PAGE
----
21st December, 2020
Legal Issues Facing Businesses in 2021
2020 has been challenging in a myriad of ways, with both businesses and their legal advisors having to adapt to a new way of working and respond to a dynamic programme of support in light of the Covid-19 pandemic.
As the year draws to a close, our focus turns to what challenges and opportunities the new year will bring.
The key legal issues to be aware of in 2021 are:
The transition period comes to an end on 31 December 2020 and, at the time of writing, a trade deal has not been finalised between the European Union and the UK. The impact of the trade deal remains unknown. In the short-term, there are unlikely to be any significant changes to employment law, however, this may be subject to review.
Employers who wish to recruit staff from overseas, or who have existing staff from outside of the UK, will need to be aware of the changes to the immigration system. The new immigration system went live on 1 December 2020 and will apply to EU nationals from 1 January 2021. Government guidance has been published on the new Skilled Worker system and employers should consider applying for a sponsor licence at an early juncture to avoid delay.
Coronavirus Job Retention Scheme (‘Furlough’)
In November the CJRS was extended to 31 March 2021. On 17 December, the scheme was further extended to 30 April 2021. The scheme will cover 80% of furloughed employees’ wages (subject to a cap of £2,500 per month). The Chancellor’s December announcement confirms that the government will continue to make the contribution at this level to the end of the Scheme.
Employers are advised to monitor any changes to the scheme, and to plan for the end of the scheme in April.
Due to the extension of CJRS, the Job Retention Bonus which was due to be paid in February 2021 will no longer be paid. However, the government anticipate launching a new ‘retention incentive’ in due course.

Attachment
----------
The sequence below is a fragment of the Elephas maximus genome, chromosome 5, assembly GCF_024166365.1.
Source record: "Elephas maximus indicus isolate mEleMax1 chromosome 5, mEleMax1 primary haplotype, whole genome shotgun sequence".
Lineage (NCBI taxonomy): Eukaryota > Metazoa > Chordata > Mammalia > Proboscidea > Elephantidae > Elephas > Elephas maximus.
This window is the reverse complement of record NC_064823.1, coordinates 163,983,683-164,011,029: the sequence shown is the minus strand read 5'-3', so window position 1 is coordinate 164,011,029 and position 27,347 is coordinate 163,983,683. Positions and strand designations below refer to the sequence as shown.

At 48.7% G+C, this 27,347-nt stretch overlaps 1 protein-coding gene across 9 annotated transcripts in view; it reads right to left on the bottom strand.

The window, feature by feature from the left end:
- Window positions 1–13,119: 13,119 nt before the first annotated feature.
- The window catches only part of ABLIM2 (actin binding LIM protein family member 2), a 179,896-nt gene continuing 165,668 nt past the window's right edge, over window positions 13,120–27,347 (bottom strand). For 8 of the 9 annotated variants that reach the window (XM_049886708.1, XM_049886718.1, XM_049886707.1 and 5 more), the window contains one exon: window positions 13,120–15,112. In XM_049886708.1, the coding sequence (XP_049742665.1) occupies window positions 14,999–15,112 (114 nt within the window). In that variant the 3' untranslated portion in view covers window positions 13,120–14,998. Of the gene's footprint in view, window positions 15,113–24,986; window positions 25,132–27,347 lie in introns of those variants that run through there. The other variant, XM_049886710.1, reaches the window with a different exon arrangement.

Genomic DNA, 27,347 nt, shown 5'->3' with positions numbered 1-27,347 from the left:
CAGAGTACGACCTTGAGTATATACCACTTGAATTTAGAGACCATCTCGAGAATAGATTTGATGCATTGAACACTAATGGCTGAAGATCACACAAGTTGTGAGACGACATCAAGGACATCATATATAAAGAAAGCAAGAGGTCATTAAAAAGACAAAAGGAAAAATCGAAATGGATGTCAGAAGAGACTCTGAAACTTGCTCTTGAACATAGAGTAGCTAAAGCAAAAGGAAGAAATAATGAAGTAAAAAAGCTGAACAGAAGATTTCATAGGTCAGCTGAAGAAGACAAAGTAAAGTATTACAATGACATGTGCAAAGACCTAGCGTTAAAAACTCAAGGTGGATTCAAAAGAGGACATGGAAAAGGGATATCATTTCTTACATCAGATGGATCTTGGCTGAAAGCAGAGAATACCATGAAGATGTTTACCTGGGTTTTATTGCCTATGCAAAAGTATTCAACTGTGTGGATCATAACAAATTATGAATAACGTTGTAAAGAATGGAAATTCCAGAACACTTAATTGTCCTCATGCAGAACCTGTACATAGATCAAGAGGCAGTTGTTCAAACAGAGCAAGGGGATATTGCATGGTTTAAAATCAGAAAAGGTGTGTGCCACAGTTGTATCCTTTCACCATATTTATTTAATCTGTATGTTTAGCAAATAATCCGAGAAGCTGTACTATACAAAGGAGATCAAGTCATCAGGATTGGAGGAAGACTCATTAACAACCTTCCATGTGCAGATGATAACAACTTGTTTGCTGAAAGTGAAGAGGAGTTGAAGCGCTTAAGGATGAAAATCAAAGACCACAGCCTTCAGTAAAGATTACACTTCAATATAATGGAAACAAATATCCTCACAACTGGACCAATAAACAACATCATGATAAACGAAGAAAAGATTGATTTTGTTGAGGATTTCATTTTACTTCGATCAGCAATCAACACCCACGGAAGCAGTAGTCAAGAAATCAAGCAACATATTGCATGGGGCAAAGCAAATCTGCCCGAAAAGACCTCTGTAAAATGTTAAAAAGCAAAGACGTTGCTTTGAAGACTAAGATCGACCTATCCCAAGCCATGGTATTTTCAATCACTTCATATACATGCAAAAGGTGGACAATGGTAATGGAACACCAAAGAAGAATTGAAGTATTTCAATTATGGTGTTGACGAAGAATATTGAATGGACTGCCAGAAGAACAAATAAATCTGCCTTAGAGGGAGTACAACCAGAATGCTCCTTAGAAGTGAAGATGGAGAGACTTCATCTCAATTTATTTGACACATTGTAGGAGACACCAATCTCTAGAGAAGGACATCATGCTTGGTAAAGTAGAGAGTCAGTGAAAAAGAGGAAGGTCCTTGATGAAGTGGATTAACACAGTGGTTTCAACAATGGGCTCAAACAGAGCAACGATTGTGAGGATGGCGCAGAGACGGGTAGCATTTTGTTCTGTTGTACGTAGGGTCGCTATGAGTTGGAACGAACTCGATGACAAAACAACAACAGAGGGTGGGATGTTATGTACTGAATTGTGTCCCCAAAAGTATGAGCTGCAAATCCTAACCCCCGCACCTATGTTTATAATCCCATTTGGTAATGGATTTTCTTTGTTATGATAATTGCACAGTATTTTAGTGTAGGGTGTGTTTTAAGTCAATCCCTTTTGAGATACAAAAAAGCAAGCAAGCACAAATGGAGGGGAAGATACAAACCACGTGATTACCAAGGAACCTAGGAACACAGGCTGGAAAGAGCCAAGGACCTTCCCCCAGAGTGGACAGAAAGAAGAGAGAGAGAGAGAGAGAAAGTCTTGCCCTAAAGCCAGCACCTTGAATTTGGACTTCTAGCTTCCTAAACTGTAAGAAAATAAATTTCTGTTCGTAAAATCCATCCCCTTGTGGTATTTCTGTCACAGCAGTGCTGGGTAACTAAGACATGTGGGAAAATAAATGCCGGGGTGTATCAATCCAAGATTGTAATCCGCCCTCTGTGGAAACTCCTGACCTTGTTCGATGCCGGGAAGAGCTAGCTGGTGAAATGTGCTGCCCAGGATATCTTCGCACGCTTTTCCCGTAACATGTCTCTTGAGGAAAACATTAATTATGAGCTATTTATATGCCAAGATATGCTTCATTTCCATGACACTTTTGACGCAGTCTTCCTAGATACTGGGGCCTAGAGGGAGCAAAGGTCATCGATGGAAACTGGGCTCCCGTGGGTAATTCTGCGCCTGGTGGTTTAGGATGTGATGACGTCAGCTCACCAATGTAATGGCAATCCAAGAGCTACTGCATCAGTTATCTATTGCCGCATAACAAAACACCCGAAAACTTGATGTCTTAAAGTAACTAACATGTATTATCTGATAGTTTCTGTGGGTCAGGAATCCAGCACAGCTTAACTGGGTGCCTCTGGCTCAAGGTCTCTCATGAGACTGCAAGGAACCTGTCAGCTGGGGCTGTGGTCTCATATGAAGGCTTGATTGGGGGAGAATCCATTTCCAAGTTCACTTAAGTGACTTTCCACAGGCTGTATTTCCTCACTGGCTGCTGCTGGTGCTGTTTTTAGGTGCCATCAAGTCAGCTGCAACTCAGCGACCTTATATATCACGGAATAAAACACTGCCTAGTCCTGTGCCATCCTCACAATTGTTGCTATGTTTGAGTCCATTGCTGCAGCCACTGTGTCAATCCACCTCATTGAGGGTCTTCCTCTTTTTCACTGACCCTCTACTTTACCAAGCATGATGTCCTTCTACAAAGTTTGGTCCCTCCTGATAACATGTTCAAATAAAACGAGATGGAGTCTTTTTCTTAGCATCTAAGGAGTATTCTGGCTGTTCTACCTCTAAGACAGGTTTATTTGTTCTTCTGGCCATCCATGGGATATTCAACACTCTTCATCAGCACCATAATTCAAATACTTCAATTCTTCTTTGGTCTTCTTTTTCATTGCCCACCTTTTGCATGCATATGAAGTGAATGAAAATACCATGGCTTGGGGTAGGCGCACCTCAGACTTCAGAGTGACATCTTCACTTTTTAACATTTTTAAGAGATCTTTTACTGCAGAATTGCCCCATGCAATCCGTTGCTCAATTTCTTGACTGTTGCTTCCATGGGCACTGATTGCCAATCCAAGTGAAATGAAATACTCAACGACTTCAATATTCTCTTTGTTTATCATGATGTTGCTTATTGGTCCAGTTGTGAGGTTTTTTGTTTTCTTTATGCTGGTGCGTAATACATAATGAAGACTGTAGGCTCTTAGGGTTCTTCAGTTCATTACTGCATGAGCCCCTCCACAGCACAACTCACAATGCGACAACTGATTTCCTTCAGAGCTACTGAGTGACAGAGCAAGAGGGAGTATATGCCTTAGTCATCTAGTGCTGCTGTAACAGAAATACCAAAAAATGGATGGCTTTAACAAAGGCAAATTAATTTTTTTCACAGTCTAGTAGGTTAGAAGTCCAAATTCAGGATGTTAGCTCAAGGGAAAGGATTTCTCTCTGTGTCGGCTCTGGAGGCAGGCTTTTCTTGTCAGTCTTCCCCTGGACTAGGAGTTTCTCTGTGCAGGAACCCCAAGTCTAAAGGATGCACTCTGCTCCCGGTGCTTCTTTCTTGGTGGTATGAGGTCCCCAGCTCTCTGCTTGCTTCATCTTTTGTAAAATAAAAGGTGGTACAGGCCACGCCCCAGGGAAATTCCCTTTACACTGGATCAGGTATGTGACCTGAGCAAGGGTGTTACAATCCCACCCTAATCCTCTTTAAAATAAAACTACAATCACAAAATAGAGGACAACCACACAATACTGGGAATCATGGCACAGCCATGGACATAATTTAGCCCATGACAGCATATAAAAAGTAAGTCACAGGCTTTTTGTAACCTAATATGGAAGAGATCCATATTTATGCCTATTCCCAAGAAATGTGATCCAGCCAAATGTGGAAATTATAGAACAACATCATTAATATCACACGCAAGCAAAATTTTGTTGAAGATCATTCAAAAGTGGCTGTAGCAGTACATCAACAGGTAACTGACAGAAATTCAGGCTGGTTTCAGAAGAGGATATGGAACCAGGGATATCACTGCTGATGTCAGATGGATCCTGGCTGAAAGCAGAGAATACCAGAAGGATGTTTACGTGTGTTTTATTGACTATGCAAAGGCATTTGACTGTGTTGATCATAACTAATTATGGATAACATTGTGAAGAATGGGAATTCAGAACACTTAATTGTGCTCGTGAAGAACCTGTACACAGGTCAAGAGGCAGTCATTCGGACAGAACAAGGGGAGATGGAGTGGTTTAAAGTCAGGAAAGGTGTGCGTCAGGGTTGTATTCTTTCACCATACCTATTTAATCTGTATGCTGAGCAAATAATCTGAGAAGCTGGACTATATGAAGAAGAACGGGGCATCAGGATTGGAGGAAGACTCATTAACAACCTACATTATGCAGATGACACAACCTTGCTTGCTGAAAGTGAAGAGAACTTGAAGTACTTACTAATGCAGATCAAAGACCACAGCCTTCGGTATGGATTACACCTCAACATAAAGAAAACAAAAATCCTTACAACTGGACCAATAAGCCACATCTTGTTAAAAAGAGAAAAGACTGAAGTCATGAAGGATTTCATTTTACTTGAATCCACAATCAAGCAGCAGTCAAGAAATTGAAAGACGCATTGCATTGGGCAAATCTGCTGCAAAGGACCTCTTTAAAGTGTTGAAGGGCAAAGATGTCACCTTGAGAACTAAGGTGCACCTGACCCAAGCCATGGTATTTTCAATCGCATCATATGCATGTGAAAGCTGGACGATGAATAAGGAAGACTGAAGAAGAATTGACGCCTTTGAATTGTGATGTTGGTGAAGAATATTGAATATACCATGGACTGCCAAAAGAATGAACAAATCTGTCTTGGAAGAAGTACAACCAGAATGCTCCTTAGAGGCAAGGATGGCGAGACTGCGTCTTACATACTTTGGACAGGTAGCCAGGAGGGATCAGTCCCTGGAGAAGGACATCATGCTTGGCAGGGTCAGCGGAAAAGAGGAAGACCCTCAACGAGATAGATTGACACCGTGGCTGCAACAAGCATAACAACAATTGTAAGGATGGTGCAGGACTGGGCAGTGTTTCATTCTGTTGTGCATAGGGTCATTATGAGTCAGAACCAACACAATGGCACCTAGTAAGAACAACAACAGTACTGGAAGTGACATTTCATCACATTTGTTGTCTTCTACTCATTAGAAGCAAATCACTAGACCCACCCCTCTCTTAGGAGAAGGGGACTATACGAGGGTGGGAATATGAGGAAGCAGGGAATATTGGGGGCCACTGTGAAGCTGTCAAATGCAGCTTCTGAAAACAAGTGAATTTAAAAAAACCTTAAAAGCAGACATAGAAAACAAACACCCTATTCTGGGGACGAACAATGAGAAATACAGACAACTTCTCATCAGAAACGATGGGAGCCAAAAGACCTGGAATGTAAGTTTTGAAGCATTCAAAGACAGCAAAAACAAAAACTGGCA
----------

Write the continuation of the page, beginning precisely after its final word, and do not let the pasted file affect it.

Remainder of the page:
Minimum Wage Increase
From 1 April 2021, the National Living Wage will increase from £8.72 to £8.91 per hour. It will also become payable for any workers aged 23 and above. The current scheme only applies to workers aged 25 and above.
National Minimum Wage rates are also set to increase from 1 April 2021 for younger workers and apprentices.
The rules on off-payroll working which currently apply to public sector organisations only will be extended to medium and large-sized private sector organisations from 6 April 2021. The changes will see responsibility for operating off-payroll working from an intermediary (known as a personal service company or PSC) to the organisation or business to whom the individual is supplying their services.
Medium and large-sized organisations who engage individuals through PSC’s should ensure that they understand how their obligations will change, as will recruitment agencies and other intermediaries, and individuals who supply their services through an intermediary.
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